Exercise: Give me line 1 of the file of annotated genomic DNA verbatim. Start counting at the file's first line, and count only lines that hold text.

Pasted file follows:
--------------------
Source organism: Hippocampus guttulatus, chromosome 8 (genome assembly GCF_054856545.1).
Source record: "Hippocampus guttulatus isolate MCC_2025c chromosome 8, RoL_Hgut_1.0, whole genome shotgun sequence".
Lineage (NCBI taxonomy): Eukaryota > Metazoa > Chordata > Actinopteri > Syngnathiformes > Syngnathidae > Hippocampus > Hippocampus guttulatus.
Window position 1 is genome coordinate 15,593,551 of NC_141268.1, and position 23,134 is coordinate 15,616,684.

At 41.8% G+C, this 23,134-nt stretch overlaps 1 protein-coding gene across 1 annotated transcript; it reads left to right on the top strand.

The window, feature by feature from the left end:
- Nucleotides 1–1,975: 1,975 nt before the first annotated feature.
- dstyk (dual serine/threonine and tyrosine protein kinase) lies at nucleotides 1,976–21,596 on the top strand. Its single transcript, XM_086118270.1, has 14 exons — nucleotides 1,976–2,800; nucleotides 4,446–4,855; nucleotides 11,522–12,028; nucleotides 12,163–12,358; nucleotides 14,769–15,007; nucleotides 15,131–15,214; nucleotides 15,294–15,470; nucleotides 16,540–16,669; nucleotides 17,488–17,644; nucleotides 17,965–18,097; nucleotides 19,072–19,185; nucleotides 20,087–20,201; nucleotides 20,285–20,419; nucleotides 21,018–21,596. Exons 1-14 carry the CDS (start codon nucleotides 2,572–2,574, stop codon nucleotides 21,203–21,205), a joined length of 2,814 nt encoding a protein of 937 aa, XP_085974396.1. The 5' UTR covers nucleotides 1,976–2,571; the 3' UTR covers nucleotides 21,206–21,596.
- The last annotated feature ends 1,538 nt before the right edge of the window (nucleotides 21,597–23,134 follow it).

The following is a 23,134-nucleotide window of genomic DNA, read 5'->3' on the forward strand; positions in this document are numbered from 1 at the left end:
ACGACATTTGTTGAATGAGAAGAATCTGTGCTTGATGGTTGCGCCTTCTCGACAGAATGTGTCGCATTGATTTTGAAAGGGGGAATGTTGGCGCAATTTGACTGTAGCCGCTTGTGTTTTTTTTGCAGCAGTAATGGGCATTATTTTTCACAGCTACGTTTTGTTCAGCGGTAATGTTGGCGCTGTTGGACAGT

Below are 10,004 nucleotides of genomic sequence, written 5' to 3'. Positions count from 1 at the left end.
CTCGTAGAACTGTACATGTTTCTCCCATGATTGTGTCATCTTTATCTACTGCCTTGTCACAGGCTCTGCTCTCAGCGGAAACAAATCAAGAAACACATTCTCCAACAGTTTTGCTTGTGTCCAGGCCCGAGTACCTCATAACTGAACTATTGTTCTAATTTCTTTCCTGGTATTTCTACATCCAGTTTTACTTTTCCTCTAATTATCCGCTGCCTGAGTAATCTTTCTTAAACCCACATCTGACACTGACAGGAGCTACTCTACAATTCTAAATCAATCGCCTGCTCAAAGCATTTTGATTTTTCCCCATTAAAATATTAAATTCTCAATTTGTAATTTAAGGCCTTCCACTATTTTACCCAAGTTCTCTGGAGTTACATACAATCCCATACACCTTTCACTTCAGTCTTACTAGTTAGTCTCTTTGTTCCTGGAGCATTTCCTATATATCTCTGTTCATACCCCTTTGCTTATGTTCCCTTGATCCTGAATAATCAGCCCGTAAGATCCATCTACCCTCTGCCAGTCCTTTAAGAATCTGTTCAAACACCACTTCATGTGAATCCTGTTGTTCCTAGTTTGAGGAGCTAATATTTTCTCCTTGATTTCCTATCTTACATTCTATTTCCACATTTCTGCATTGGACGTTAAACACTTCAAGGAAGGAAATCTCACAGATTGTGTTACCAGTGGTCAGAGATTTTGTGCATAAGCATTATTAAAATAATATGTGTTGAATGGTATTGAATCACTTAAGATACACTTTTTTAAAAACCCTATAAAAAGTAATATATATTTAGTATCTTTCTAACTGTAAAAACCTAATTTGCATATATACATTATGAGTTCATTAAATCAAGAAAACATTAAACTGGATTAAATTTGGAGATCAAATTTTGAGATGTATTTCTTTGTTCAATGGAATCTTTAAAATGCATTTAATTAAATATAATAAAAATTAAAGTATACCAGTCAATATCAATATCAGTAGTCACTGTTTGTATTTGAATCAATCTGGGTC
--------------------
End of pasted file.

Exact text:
Source organism: Hippocampus guttulatus, chromosome 8 (genome assembly GCF_054856545.1).